National Fisherman

Mixed Catch 

jerryJerry Fraser is NF's publisher and former editor.



In less than a week, commercial and recreational fishermen are converging on the nation's capitol to show their support for legislation aimed at amending the Magnuson-Stevens Act so that fish and fishermen can thrive.

Participants from a variety of coastal states attending the Keep Fishermen Fishing rally in Washington, D.C. this Wednesday, March 21 will meet in the shadow of the U.S. Capitol building. They aim educate the general public and legislators about the onerous and devastating effects the nation's fishing law has upon fishermen and fishing communities.

Trying to figure out how you can get down there? Well, rally organizers are providing buses to transport fishermen to the demonstration and back home again. The Keep Fishermen Fishing website can also hip you to a variety of other things to know, including best ways of getting around Washington, what kind of items you're permitted to bring to the rally site, and suggestions of what kinds of signs to make.

The 2010 rally in Washington garnered plenty of attention from the media, and more importantly, from Capitol Hill lawmakers. Here's hoping this year's rally will build on that momentum and open more eyes to the plight of U.S. fishermen — and more importantly, do something about it.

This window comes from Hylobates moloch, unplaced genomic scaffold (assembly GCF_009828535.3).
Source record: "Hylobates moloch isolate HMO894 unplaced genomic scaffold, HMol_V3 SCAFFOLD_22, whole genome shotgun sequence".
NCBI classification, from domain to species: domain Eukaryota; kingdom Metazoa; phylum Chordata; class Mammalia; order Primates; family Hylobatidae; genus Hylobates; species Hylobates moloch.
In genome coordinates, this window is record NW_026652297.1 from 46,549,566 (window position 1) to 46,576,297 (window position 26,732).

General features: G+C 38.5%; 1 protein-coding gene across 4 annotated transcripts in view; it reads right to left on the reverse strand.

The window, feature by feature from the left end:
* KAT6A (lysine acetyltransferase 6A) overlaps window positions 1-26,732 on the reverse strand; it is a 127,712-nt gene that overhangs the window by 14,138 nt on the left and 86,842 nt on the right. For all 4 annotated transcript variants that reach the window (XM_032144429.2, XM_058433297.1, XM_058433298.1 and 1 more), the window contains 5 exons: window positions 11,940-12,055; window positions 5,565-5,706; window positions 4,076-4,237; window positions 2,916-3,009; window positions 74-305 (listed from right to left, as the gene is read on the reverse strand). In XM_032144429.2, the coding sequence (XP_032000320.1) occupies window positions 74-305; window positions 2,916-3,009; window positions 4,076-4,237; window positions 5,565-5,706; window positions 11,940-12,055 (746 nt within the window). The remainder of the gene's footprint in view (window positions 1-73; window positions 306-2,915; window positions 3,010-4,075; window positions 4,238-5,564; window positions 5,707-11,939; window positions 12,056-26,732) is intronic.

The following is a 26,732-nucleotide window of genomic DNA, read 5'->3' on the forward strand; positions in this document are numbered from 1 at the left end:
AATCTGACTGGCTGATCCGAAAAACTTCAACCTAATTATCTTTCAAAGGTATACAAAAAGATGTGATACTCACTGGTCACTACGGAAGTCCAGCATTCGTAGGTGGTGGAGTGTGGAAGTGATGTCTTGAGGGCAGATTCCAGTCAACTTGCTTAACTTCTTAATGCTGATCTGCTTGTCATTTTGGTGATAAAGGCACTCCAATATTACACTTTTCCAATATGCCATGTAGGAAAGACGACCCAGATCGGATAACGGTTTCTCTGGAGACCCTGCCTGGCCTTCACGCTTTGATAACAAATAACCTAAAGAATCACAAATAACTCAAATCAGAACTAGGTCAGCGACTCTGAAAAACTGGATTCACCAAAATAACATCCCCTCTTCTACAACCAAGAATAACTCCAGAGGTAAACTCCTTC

Inside the Industry

NMFS has awarded 16 grants totaling more than $2.5 million as part of its Bycatch Reduction Engineering Program.

The program supports the development of technological solutions and changes in fishing practices designed to minimize bycatch and aims to to find creative approaches and strategies for reducing bycatch, seabird interactions, and post-release mortality in federally managed fisheries.


Abe Williams, who was elected to the Bristol Bay Regional Seafood Development Association board last spring, has been selected as the new president as of September.

Williams fishes the F/V Crimson Fury, and is president of Nuna Resources, a nonprofit that supports sustainable resource development in rural Alaska, including fighting for an international solution to issues raised by the proposed Pebble Mine project.

Try a FREE issue of National Fisherman

Fill out this order form, If you like the magazine, get the rest of the year for just $14.95 (12 issues in all). If not, simply write cancel on the bill, return it, and owe nothing.

First Name
Last Name
U.S. Canada Other

Postal/ Zip Code
© 2015 Diversified Business Communications
Diversified Business Communications